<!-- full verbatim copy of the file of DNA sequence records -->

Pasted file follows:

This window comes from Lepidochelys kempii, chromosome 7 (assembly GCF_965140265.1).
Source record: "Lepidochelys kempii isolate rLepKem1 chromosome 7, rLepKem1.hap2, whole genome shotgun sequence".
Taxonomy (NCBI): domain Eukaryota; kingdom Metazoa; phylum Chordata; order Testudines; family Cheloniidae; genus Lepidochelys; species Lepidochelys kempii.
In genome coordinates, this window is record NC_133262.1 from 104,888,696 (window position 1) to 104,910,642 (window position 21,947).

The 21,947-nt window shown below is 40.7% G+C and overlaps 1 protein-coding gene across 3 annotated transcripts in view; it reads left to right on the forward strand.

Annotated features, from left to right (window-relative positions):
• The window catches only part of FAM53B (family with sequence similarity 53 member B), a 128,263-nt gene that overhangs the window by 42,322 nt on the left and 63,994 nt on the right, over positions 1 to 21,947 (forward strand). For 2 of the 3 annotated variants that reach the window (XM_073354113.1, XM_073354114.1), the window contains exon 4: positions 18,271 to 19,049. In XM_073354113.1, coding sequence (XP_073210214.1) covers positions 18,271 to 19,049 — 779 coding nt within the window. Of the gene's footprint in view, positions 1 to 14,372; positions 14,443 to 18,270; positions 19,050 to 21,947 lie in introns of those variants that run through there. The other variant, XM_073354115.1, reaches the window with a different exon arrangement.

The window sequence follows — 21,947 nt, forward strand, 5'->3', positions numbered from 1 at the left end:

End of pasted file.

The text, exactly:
This window comes from Lepidochelys kempii, chromosome 7 (assembly GCF_965140265.1).
Source record: "Lepidochelys kempii isolate rLepKem1 chromosome 7, rLepKem1.hap2, whole genome shotgun sequence".
Taxonomy (NCBI): domain Eukaryota; kingdom Metazoa; phylum Chordata; order Testudines; family Cheloniidae; genus Lepidochelys; species Lepidochelys kempii.
In genome coordinates, this window is record NC_133262.1 from 104,888,696 (window position 1) to 104,910,642 (window position 21,947).

The 21,947-nt window shown below is 40.7% G+C and overlaps 1 protein-coding gene across 3 annotated transcripts in view; it reads left to right on the forward strand.

Annotated features, from left to right (window-relative positions):
• The window catches only part of FAM53B (family with sequence similarity 53 member B), a 128,263-nt gene that overhangs the window by 42,322 nt on the left and 63,994 nt on the right, over positions 1 to 21,947 (forward strand). For 2 of the 3 annotated variants that reach the window (XM_073354113.1, XM_073354114.1), the window contains exon 4: positions 18,271 to 19,049. In XM_073354113.1, coding sequence (XP_073210214.1) covers positions 18,271 to 19,049 — 779 coding nt within the window. Of the gene's footprint in view, positions 1 to 14,372; positions 14,443 to 18,270; positions 19,050 to 21,947 lie in introns of those variants that run through there. The other variant, XM_073354115.1, reaches the window with a different exon arrangement.

The window sequence follows — 21,947 nt, forward strand, 5'->3', positions numbered from 1 at the left end: